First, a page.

A new feature of Wi-Fi could help people find both each other and things nearby, without even being near a hotspot.
The group that puts the Wi-Fi badge on phones, laptops and countless other gadgets is now starting to certify products for Wi-Fi Aware, a way for apps to make their presence known to devices nearby. Because it's peer to peer, the system works anywhere there's more than one Wi-Fi Aware device.
For example, if two people have the same game on their phones, the game could use Wi-Fi Aware to figure out that they're in the same room and let them play against each other. Or a device near a painting in the basement of a museum could automatically send information about the art to visitors walking by.
Because it works two ways, Wi-Fi Aware can even carry simple conversations between devices. For example, it's already possible for an airline app to make a boarding pass pop up on the phone when the user nears a security checkpoint. With Wi-Fi Aware, that app could ask the checkpoint how long the wait is and whether there's a faster line, such as a frequent-flier line, that's currently available.
The new system provides a way to do all this between devices instead of over a network, using brief messages that are more efficient than full-blown Wi-Fi in terms of power and data. Once the devices have found each other and exchanged information about a service, they can start carrying on a full Wi-Fi session if there's a network nearby. That session can include high-definition video, gaming or other content.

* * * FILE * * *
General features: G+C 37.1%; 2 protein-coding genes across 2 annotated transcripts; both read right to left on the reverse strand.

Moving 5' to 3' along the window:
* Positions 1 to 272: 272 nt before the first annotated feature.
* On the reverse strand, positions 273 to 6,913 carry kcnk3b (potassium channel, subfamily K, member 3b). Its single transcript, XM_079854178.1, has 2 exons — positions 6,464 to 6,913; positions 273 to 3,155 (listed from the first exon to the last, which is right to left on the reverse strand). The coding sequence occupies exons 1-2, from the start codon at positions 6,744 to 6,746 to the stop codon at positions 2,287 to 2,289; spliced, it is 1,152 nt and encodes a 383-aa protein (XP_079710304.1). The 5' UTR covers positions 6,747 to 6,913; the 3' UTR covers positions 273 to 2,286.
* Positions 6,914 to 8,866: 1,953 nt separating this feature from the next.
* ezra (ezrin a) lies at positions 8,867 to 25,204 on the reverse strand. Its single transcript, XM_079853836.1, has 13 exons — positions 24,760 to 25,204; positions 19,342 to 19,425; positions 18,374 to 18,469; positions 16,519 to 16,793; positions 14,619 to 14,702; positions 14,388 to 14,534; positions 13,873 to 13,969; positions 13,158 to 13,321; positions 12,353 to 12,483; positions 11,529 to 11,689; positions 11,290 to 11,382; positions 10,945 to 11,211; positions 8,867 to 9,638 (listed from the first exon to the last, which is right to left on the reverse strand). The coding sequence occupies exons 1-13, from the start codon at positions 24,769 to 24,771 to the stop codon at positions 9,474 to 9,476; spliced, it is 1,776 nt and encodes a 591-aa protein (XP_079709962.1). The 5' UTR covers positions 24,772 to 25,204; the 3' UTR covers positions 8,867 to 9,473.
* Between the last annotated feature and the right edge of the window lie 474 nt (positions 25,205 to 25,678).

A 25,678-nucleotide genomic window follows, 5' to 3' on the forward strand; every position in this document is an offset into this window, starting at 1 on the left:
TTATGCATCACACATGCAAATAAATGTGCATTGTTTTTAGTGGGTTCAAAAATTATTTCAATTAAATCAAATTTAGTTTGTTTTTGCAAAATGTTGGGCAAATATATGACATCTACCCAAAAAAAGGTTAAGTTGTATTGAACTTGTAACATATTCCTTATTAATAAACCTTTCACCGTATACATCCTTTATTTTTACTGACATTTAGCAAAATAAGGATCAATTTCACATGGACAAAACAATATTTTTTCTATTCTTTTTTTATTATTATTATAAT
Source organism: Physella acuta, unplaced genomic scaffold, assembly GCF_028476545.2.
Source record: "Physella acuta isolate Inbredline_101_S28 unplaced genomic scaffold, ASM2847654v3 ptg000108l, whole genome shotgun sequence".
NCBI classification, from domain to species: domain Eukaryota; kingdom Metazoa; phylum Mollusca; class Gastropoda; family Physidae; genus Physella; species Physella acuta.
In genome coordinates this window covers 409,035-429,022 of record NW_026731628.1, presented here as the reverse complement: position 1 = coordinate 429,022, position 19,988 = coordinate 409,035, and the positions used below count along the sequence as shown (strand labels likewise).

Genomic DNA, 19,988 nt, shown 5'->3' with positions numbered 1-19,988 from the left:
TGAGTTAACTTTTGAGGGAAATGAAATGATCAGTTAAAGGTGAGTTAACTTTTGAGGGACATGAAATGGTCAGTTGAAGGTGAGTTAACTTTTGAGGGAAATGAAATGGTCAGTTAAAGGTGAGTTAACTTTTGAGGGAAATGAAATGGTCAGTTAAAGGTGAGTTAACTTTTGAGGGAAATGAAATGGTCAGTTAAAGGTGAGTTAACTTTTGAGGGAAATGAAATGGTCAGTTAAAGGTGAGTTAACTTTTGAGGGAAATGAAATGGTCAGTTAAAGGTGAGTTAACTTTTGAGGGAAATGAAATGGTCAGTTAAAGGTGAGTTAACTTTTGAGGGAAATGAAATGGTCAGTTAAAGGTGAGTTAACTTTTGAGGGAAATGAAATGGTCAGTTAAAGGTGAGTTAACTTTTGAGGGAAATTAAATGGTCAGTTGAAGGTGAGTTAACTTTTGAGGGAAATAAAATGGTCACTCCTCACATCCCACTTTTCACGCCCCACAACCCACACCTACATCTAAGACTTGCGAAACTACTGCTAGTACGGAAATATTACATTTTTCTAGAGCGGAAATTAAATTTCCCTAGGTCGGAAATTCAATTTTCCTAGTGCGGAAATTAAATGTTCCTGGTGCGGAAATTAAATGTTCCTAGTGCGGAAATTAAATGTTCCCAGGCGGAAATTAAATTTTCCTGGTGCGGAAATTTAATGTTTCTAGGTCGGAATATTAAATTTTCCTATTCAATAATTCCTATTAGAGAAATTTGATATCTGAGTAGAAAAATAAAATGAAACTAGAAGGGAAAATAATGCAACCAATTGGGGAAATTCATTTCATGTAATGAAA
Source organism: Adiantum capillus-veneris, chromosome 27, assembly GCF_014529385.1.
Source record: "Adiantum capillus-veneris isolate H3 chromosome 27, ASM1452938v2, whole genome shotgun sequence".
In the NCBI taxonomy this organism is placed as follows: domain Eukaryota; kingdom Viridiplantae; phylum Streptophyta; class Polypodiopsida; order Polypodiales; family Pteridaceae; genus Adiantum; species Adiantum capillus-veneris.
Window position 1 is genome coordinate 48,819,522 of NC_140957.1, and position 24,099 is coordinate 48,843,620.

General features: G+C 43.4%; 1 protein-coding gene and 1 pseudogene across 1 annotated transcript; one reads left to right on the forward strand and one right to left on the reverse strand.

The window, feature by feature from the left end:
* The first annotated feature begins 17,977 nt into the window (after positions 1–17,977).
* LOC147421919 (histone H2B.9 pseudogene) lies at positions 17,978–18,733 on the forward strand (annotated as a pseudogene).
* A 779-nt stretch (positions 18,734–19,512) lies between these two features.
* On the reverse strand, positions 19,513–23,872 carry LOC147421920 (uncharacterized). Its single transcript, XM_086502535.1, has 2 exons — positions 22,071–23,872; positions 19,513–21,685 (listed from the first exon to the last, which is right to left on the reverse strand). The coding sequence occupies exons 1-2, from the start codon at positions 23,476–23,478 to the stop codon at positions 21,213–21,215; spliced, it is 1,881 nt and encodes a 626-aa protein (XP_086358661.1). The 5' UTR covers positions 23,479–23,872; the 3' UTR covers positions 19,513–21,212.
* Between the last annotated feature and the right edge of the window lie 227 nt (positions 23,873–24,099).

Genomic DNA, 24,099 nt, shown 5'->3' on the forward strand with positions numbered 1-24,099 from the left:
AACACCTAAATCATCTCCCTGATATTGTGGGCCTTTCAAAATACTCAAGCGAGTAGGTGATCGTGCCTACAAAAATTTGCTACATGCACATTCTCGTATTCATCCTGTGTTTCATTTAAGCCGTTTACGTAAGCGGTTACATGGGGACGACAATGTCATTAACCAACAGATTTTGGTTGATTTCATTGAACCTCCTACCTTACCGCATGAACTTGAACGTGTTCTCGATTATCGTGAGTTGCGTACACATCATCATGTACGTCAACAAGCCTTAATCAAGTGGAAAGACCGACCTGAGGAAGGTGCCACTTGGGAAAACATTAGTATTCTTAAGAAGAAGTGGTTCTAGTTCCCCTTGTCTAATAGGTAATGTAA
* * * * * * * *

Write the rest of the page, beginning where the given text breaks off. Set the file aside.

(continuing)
Automatic service discovery can make it easier to take advantage of things and services nearby, said Farpoint Group analyst Craig Mathias. It's been available for years with Apple's Bonjour protocol, which has also been made available for Windows machines. It's likely even more people will use Wi-Fi Aware because it comes from the group behind the nearly ubiquitous wireless LAN system, Mathias said.
"This could have enormous applications in singles bars on Friday night," he said.
Retail stores and content providers will determine how successful Wi-Fi Aware is, 451 Research analyst Rich Karpinski said. If they adopt the technology to reach consumers, it will probably catch on, he said.
Most apps that use location today get it from some combination of GPS, cell site and Wi-Fi hotspot information. Usually they need to process and exchange that information in the cloud, which introduces delays, said Kevin Robinson, director of program marketing at the Wi-Fi Alliance. Wi-Fi Aware can work faster because it's based on local communication, he said. That could mean knowing that a friend is nearby when they actually are instead of finding out half an hour later.
Here's how the system works: A device's Wi-Fi radio sends tiny messages over its normal frequencies, looking for other Wi-Fi Aware devices and services within normal Wi-Fi range. When multiple devices with the technology find each other, they form clusters that share a "heartbeat" that determines when the radio goes to sleep and when it wakes up to communicate with the others. The heartbeat saves the devices from having to constantly send out messages, which could drain their batteries.
Consumers will use Wi-Fi Aware through applications and will only advertise their presence or look for services if they opt in, Robinson said. Apps can encrypt the data they send over Wi-Fi Aware, he said.
There might be a way for someone to spoof a Wi-Fi Aware device so apps will communicate with it, but the system wouldn't make users much more unsafe than they already are, Farpoint's Mathias said.
"Until we build secure operating systems, nothing matters," he said. "This is not a greater threat in and of itself."
All most people will need to start experiencing Wi-Fi Aware is a firmware upgrade and an app that uses it, Robinson said. It'll be up to device makers to make those firmware upgrades available and build future products with Wi-Fi Aware parts. The Alliance has so far certified hardware components from Broadcom, Intel, Marvell and Realtek to work with the technology.